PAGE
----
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Palworld’s Community Manager says ‘its fine to take breaks’ amid negative player count discourse

Taking breaks is not a bad thing

After Palworld started sliding down the Steam charts, the usual it’s a dead game or dying chatter spun up, but I’m not inclined to go exclusively off of Steam’s player count to determine a game’s long-term health, and the same appears true for Pocketpair. The studio’s community manager, Bucky, seems to feel the same if their recent Twitter post is anything to go by. 

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It’s not very often that a game, especially one from a smaller studio, becomes as much of an overnight success as Palworld did. The stories of broken records came thick and fast: millions of players, concurrent player counts, the likes of which are rarely seen, and Pocketpair pumping out the patches to resolve issues as fast as possible.

It’s fair to say that Palworld was a phenomenon, and it still is. At the time of writing, 419,000 people are playing Palworld on PC according to SteamDB, and it’s currently third in the charts, above PUBG and Helldivers 2. Sure, there’s a gulf between 2 million players and 400,000 players, but after a month in and an explosive debut, perhaps it’s nothing of shock.

Is that really worth all of the bizarre player count discourse? By much of the standard set by other top 10 Steam games, 400,000 is no number of concurrent players to shrug at. Bucky recently took to Twitter to address the framing around Palworld, writing, “This emerging ‘Palworld has lost X% of its player base’ discourse is lazy, but it’s probably also a good time to step in and reassure those of you capable of reading past a headline that it is fine to take breaks from games. You don’t need to feel bad about that.”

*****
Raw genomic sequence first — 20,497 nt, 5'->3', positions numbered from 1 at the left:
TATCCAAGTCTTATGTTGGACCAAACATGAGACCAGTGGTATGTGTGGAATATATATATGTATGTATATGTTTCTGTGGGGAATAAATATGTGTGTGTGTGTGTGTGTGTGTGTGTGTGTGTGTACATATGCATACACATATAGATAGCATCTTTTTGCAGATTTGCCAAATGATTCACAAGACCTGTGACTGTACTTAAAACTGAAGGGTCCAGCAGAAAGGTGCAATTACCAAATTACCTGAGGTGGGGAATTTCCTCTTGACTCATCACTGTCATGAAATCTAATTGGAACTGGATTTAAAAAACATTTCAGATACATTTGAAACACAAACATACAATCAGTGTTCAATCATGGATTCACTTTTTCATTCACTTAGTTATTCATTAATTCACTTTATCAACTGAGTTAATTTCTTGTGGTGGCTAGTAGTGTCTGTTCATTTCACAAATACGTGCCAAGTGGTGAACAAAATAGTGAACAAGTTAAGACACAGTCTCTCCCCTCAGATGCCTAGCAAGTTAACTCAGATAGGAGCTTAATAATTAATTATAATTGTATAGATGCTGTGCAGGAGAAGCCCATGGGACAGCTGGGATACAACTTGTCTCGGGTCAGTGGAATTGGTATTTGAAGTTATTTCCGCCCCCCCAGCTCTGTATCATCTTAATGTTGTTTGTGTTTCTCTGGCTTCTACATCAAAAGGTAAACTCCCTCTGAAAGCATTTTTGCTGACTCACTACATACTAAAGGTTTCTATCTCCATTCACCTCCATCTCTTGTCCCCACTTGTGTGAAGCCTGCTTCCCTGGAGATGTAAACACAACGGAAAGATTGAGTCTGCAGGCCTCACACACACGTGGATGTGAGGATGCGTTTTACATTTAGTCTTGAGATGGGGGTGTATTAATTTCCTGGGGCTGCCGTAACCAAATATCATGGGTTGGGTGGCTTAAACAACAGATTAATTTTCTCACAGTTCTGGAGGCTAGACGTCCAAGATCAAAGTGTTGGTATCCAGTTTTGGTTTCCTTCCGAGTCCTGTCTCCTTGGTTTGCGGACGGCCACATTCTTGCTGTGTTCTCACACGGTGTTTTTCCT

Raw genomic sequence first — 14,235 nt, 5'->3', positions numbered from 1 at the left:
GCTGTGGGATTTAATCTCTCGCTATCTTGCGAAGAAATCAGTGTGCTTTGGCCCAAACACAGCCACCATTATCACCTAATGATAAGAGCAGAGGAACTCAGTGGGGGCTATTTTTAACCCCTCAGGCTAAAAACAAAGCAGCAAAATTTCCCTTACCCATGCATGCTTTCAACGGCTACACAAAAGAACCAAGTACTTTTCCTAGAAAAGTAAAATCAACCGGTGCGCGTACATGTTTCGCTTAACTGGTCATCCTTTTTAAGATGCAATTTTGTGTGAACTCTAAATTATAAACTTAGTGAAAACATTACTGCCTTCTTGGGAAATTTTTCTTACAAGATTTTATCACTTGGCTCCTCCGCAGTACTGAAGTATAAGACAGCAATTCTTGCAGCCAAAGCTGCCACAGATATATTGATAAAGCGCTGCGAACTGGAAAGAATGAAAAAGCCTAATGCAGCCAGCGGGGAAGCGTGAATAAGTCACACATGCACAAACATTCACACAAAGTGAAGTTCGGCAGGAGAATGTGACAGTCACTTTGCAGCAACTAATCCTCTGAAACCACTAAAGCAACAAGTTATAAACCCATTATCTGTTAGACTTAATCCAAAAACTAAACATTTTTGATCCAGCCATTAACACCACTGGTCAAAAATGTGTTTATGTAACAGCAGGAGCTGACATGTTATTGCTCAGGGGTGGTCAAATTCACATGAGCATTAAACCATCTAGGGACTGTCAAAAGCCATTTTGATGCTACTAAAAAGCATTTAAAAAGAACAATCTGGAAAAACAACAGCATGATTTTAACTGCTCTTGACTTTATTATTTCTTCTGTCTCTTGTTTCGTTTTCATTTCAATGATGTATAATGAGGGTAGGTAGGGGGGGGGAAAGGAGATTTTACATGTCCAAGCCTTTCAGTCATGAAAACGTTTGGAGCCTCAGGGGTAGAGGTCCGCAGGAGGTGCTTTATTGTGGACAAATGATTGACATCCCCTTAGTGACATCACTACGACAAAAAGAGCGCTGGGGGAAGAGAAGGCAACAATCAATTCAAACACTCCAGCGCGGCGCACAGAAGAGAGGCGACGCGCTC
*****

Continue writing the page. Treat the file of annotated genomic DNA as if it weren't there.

Drop the FOMO

It’s a fair point, and it’s one that reflects some of my own past experiences. I know all too well what it’s like to put hours upon hours into a game, only to reach the point of burnout. It’s easy enough to “just log off,” of course, but the fear of missing out, being part of the conversation, etc., sometimes prevents me from stepping away. I’ve been there, and it’s come close to ruining my relationship with some games. The whole sunk-cost fallacy weighs heavily when you’re hundreds of hours into something.

Image via Pocketpair

Taking a break from any game isn’t just good; it’s necessary. It’s unhealthy to pour everything you have into a virtual world while forgetting everything else. Palworld isn’t going anywhere; Pocketpair has explicitly said that it’s only 60% complete, with last month’s roadmap acknowledging as much. Besides, as Bucky noted, “There are so many amazing games out there to play; you don’t need to feel guilty about hopping from game to game.”

Games, especially live service games, always have fluctuating player numbers. Final Fantasy XIV is an excellent example of this; player counts skyrocket at expansion launches. Once-dormant players hop back in, complete the new content, and disappear to play other games while waiting for more updates. It’s not always a case of abandonment when in-game goals run dry and sometimes that decline bodes better for us.

In practically every case, it’s unreasonable to expect games — especially those with progression systems — to maintain astronomical levels of debut success. It’s more puzzling when we judge said games strictly based on Steam data when they’re multi-platform. In the case of Palworld, its Xbox Game Pass success was a major part of the game’s online buzz, and while there may not be concurrent data available, 3 million daily active users is certainly above the launch norm.

Until then, I’m gonna have to encourage the sentiment here: “Play lots of games, try different genres, and frequently flick through indie libraries to find hidden gems.”


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Author
Paula Vaynshteyn
Paula has been gaming since she can remember and is now juggling family life with virtual adventuring. She is a long-time FFXIV nut with a passion for helping others in the game. If she's not writing or traversing the realms of Eorzea, she's either asleep or traveling between the UK and the US to see her fiancé, whom she met in Zadnor.